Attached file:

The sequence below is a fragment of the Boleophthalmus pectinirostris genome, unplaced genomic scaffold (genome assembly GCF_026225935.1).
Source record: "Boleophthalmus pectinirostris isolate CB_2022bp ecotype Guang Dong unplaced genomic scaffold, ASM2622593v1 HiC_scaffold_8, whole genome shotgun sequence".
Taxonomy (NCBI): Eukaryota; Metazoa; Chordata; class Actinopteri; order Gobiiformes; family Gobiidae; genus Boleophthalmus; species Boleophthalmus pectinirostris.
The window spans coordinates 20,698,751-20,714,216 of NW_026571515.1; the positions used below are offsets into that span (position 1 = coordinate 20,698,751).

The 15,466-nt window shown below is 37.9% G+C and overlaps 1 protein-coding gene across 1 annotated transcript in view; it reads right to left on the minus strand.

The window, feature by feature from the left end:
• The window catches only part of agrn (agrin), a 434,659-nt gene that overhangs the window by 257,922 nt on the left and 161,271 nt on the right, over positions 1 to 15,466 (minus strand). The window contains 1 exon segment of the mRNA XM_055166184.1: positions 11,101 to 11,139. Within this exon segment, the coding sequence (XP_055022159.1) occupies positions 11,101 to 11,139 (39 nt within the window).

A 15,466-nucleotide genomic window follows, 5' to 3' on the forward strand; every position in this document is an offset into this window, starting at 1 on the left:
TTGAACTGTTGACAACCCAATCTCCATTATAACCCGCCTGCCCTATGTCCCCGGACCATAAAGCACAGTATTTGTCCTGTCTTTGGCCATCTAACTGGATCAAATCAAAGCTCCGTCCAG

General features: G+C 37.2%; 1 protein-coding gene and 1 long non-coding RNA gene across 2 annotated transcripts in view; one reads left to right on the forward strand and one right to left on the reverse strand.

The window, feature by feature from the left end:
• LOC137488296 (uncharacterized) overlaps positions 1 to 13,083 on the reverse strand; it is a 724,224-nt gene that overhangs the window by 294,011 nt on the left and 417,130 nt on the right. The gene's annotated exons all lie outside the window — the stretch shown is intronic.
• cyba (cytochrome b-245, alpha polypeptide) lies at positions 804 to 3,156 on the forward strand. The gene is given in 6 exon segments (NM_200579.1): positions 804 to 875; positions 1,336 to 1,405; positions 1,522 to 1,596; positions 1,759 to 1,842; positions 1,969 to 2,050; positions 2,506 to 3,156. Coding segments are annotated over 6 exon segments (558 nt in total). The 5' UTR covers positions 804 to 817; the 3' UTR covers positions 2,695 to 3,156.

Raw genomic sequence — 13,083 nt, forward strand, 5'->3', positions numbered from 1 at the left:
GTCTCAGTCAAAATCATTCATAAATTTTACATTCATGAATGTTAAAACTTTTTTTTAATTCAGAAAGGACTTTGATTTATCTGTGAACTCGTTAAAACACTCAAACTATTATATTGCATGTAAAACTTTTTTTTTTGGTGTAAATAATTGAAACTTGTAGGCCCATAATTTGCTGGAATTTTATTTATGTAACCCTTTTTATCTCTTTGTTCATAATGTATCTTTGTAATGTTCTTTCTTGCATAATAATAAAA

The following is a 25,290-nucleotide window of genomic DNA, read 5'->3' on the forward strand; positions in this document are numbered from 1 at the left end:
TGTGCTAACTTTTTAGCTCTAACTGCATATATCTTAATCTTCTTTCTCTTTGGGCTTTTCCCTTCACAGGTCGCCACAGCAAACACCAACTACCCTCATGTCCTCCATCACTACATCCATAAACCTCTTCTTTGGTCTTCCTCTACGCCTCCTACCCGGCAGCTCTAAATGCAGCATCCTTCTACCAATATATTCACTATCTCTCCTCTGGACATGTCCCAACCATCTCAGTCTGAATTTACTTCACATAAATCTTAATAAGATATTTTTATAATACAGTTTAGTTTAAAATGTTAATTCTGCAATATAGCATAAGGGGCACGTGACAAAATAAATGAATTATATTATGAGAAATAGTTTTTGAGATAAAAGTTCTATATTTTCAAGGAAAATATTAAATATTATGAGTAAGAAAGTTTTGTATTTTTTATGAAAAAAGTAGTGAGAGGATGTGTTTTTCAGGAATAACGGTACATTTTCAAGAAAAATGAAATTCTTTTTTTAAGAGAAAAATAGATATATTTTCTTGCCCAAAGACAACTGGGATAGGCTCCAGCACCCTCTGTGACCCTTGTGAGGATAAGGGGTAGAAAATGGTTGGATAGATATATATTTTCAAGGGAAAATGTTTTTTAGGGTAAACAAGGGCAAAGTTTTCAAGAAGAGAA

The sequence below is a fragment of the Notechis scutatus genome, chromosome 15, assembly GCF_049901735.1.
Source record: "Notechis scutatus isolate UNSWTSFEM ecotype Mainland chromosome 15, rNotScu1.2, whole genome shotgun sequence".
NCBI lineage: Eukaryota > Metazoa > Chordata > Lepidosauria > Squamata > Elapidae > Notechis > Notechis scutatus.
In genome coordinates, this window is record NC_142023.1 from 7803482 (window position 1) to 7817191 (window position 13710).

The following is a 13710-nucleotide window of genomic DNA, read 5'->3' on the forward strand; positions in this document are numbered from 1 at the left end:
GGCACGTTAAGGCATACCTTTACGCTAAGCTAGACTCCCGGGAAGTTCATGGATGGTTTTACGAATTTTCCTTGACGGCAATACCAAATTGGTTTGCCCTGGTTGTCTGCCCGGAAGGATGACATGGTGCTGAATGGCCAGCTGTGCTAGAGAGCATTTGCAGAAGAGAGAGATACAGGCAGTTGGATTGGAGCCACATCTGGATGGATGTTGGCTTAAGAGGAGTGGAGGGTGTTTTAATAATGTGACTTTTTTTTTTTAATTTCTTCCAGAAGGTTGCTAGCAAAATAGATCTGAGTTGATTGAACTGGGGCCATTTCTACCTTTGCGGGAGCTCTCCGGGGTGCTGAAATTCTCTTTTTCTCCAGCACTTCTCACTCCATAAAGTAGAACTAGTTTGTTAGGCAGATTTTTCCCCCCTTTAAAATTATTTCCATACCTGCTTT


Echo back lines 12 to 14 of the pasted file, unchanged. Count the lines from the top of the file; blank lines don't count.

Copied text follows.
• LOC137488296 (uncharacterized) overlaps positions 1 to 13,083 on the reverse strand; it is a 724,224-nt gene that overhangs the window by 294,011 nt on the left and 417,130 nt on the right. The gene's annotated exons all lie outside the window — the stretch shown is intronic.
• cyba (cytochrome b-245, alpha polypeptide) lies at positions 804 to 3,156 on the forward strand. The gene is given in 6 exon segments (NM_200579.1): positions 804 to 875; positions 1,336 to 1,405; positions 1,522 to 1,596; positions 1,759 to 1,842; positions 1,969 to 2,050; positions 2,506 to 3,156. Coding segments are annotated over 6 exon segments (558 nt in total). The 5' UTR covers positions 804 to 817; the 3' UTR covers positions 2,695 to 3,156.

Raw genomic sequence — 13,083 nt, forward strand, 5'->3', positions numbered from 1 at the left: